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Pass Pioneers

Reading Time: 5 minutes

Rob Garrett was there at the beginning of snowboarding in Jackson Hole

Rob Garrett almost didn’t want to talk to me for this story at all. “The old days are just that—old,” he said via text message. “I just don’t think people give a shit anymore.” But as our readers know, here at Jackson Hole Snowboarder Magazine we love reminiscing about the halcyon origins of snowboarding in Jackson Hole. So I texted back, and he relented and shared some stories with me. But I had to promised not to call him the first person to snowboard on Teton Pass. We may never know who actually trudged out in the snow at the top for the first time with a rudimentary board in hand. What I can say is that when Rob and his crew of buddies first started riding up there, they had the place to themselves.

RG (as he’s known to his friends) first arrived in the valley in 1980. He had been living in Santa Cruz, CA, and working for eponymous Santa Cruz Skateboards. He grew up loving skiing, surfing, and skating, and when he started seeing snowboarding images at trade shows,  he knew he had to try it. “It looked like all the things I loved to do rolled into one,” he said. A former colleague named John Krisik urged him to apply for a position at an up-and-coming outdoor gear brand called Lifelink. Rob got the job, and in September of 1980 he packed up his life and headed for Jackson Hole to start a new chapter. He brought his orange fiberglass Gar Ski snowboard along with him.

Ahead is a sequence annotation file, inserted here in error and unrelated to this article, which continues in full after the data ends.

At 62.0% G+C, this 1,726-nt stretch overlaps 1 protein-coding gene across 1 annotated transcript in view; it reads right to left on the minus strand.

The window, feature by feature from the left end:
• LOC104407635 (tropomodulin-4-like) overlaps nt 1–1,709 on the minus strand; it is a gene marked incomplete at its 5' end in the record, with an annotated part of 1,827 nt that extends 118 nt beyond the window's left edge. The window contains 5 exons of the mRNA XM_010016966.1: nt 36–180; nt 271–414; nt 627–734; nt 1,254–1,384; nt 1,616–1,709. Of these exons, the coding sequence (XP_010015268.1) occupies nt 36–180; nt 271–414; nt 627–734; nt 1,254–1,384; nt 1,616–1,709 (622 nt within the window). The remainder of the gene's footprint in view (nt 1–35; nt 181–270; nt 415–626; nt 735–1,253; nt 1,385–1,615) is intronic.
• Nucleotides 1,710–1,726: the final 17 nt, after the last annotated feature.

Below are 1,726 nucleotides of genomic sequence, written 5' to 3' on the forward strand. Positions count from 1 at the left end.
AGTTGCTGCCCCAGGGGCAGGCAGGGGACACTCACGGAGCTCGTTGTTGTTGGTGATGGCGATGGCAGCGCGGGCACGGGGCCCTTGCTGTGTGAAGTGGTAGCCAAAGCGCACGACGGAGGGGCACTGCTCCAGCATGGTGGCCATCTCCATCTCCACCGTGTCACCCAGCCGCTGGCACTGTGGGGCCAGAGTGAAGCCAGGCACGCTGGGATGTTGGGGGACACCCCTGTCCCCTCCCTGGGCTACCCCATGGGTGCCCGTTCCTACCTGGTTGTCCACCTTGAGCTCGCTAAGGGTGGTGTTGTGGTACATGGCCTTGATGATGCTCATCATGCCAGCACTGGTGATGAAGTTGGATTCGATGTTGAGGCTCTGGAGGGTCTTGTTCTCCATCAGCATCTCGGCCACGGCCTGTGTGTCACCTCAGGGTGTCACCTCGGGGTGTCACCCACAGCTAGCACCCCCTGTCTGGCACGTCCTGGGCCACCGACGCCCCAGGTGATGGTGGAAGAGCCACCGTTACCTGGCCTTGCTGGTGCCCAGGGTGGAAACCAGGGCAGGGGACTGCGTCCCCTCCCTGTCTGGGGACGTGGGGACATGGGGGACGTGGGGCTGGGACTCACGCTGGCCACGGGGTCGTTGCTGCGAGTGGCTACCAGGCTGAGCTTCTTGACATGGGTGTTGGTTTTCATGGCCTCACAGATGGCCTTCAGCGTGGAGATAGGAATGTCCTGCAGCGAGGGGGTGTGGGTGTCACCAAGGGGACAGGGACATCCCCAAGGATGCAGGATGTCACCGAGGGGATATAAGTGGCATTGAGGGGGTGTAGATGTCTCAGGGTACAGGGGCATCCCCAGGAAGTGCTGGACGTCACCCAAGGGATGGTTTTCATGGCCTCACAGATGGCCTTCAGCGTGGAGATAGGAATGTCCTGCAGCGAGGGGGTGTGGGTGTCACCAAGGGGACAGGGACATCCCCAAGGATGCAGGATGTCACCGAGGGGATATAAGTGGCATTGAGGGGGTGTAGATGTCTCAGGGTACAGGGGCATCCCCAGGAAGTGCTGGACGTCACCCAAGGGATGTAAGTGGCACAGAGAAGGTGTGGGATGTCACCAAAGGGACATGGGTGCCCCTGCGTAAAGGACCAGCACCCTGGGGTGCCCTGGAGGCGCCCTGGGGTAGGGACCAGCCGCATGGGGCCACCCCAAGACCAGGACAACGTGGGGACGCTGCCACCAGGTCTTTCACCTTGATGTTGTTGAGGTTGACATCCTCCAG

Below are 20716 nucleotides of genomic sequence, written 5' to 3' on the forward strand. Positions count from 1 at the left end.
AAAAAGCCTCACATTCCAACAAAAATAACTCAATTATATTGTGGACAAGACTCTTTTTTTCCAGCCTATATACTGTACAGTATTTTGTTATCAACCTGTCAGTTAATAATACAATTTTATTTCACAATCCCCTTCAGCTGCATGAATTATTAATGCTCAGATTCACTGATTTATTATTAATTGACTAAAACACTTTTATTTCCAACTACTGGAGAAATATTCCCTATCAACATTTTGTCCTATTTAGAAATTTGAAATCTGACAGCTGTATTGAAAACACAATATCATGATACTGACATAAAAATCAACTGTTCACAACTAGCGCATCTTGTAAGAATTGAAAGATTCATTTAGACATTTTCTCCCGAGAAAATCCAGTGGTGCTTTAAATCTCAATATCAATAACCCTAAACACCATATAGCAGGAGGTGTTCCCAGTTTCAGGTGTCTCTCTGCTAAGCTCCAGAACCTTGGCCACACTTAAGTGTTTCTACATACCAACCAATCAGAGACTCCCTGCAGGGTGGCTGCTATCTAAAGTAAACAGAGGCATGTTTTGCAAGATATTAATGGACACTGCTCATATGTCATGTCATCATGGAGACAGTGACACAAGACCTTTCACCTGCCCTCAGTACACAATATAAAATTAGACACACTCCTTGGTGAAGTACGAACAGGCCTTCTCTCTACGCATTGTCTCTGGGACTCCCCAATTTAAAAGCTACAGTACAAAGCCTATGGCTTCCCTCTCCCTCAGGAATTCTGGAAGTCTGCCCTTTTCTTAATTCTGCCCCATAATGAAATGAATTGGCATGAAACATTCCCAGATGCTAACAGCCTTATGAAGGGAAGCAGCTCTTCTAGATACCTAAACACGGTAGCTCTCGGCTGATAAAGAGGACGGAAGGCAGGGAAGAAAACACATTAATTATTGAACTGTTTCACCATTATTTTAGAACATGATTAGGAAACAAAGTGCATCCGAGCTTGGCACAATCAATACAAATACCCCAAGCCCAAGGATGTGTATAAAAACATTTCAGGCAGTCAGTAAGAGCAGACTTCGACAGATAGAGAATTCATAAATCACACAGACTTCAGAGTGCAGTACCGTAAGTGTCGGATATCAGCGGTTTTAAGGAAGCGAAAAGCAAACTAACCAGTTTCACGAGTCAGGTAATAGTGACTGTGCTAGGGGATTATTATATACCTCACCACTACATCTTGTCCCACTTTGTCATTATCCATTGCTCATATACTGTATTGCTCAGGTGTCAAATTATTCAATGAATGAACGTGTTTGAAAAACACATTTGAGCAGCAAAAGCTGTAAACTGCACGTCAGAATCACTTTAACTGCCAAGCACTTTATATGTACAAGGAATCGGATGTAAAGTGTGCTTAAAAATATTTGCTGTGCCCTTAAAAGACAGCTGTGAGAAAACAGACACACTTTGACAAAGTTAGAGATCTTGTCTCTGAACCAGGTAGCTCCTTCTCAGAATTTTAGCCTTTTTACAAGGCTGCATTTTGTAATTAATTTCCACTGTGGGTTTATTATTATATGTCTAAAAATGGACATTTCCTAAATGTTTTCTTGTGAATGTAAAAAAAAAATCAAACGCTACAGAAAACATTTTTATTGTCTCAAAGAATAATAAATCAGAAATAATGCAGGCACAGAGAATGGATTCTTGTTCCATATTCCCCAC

The winter of ‘80-81 proved to be a bleak year for snow. Rob wanted to ski, and the skiing sucked. So he and a small nucleus of friends started heading up Teton Pass and riding in Telemark Bowl on his Gar Ski and a collection of Winterstick swallowtails that the nascent snowboard manufacturer had shipped out to Lifelink. The Wintersticks had nylon straps for bindings and keels on the bottom that made them impossible to ride in anything except fresh powder. So RG and his buddies were always searching for the softest snow they could find.

They also spent that first low-tide winter learning the unspoken rules of life in Jackson Hole. They figured out how not to get beat up by the cowboys at the bar, and the way to tell if someone in town was a telemark or downhill skier just based on their hat. They learned how to stay warm and dry when hiking through deep snow by wearing a good set of waterproof leather hiking boots with knee-high gaiters over the top. And they explored by poking around in the trees and low-angle terrain, doing side-hits, setting bootpacks, and finding new runs.

The following winter was as good as the previous one had been terrible. Rob figured out a routine to get runs in during the week: he would clock out of work as soon as the UPS guy picked up the last packages of the day from Lifelink at 4pm, and then head up to take a lap on Scotty’s Ridge or one of the other runs off of Snow King. The Spring Creek Resort was under construction on the butte above Jackson, and the steep switch-backs of the access road also made for great afternoon turns.